Dr. Jay Raman was born in India and worked as a doctor in the Indian Army in New Delhi. He soon realized that the army life was not fit for him, and left for New York. Dr. Raman did his general surgery residency at the University of Rochester. In 1980, he moved to Houston to train under Dr. Cooley at the Texas Heart Institute in CV surgery. He started a private practice (North West Houston Surgical Associates) in September 1981. He has been practicing for nearly 40 years.
Where were you living before you came to the US?
I was living in Delhi, India.
And what caused you to migrate from India to the US?
It was mainly, for better professional development. That's the main reason. But you know there are other reasons also, after our marriage, we were not together for a long time because of my posting in the Indian Army mainly in the field area. So we had professional and family reasons.
How old were you when you came to the US?
I was born in 1945 and I came here in 1975. I came here. So you know, I was about… 30 years old.
Where did you arrive in America?
My wife and I landed in New York City but soon moved to Rochester. And I did my general surgery residency at the University of Rochester, which is upstate New York.
And what are your memories of your first days in the US?
The first thing I noticed, in New York, was the enormous number of cars on the road! I think in one day I saw more cars than I've seen in my life till that date, that is the one I first noticed. And the standard of the hospitals, of course, was of a different caliber and much higher [than those in India].
What was the best and what was the hardest thing about being an immigrant to the US?
Well, the best thing is that I was lucky that I got a job very soon and I didn't have to waste time. The worst thing is the separation from your family…parents. I couldn't be with my parents as much as I wanted to be. That was, I would say, is the most difficult factor.
What was the biggest difference coming to the US from India?
There is a lot more discipline and organization. Things are more organized and efficient.
What was the hardest part about adapting to the new culture?
I really didn't have too much problem adapting because, I had a lot of professional colleagues who were very good and helpful to me. So, you know, it was not like I was thrown into this new place. We had very few Indians in USA at that time. Naturally I had to mix with people with different ethnic origins. It was not difficult especially because of my profession.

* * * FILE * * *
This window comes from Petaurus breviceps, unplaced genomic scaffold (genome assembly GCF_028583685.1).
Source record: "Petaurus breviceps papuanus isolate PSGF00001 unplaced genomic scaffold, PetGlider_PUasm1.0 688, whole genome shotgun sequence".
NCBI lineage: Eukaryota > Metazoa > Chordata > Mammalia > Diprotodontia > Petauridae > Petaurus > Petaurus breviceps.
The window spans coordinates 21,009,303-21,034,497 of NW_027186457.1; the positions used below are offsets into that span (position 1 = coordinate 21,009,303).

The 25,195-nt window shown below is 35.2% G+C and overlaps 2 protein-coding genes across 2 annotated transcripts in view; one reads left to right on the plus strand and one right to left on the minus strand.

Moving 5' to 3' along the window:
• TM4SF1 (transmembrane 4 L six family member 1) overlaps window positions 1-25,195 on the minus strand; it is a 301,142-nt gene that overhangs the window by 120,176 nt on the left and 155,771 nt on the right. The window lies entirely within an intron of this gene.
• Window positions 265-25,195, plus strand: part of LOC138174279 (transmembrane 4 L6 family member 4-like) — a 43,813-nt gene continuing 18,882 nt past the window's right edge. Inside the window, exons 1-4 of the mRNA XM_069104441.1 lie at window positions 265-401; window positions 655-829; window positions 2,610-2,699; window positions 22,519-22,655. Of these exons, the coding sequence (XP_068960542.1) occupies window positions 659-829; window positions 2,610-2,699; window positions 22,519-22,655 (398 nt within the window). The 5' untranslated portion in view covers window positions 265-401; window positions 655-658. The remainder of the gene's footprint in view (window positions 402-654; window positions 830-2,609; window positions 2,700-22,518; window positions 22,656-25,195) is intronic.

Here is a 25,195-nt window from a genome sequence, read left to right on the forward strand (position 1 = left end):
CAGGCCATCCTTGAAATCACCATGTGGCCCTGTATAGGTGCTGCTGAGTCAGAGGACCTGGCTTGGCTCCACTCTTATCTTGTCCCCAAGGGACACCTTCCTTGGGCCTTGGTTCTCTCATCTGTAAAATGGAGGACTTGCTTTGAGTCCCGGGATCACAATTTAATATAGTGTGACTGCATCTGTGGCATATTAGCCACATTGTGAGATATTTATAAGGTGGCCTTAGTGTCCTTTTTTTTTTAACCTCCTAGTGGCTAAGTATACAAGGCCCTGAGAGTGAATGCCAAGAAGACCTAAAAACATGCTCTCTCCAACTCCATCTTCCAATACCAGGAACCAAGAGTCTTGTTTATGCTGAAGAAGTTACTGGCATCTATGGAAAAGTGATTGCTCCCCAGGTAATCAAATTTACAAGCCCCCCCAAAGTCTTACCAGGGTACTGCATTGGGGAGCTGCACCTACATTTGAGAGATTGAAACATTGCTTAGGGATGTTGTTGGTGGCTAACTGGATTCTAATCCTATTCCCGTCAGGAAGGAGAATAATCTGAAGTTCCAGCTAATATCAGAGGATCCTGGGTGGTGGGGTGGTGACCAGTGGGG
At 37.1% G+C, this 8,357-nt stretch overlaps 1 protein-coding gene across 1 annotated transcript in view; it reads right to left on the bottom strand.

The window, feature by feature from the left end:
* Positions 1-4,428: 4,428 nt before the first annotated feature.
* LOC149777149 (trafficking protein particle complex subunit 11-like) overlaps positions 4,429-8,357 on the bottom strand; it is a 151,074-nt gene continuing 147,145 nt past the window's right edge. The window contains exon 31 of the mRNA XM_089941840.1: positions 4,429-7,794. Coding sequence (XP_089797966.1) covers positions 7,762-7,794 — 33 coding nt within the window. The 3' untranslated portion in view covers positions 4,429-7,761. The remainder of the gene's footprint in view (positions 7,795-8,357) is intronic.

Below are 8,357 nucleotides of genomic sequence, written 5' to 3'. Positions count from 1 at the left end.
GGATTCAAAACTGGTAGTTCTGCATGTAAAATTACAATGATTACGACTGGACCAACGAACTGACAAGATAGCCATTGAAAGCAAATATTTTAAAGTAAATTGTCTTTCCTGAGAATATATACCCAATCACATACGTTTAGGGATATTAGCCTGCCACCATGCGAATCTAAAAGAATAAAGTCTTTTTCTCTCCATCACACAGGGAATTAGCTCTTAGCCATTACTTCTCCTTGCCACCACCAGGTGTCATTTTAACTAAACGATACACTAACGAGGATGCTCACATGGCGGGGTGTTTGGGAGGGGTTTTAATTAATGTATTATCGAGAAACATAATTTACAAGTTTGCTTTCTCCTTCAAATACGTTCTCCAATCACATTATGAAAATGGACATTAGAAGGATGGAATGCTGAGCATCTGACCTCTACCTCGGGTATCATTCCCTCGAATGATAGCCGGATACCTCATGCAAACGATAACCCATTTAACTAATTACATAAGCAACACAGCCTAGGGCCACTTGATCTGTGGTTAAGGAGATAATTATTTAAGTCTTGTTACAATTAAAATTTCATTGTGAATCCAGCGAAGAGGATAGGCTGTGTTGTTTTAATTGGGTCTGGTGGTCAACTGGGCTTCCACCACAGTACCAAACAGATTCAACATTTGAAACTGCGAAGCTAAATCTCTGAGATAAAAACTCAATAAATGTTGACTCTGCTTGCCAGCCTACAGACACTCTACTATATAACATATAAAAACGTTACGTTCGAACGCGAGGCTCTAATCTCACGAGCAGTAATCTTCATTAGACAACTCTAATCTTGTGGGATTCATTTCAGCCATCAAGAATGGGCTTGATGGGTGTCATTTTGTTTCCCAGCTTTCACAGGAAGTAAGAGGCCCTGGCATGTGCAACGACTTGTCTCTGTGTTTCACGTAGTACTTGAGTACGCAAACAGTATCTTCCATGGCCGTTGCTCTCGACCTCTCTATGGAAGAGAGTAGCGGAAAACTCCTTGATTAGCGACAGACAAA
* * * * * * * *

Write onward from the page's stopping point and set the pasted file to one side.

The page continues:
How do you think that migration has changed you as a person?
My life changed. Scope for professional development was much higher here. If you work hard in this country, the rewards are much better than what you get in India.
Who was your source of strength during tough times?
My family was always there for me. My wife was the main strength. And I'm an old soldier. So, I have already faced a lot of difficult situations and the process of migration was not that hard. Some problems were there, but I really didn't have any serious challenges.
What advice would you give somebody who's coming to the US today?
Make your decision carefully because things have changed. When I came here, doctors were welcomed with open arms; not anymore. Getting into this country is pretty tough. And after choosing your course of action, go from there with determination. Don't expect that you will come here and straightaway, things will all turn out well. But if you persist in your efforts, you will succeed. Of course I can only speak for myself.
What is your definition of being American?
All Americans are immigrants. We should take the good things in America and also keep the good aspects of our culture. American values like discipline, honesty and professional integrity and our cultural values like family and religion. Have a happy combination of both, the best of both worlds!
How has America impacted your life?
I have lived here for 45 years and do not regret my decision at all. This country has had a wonderful and positive impact on my life!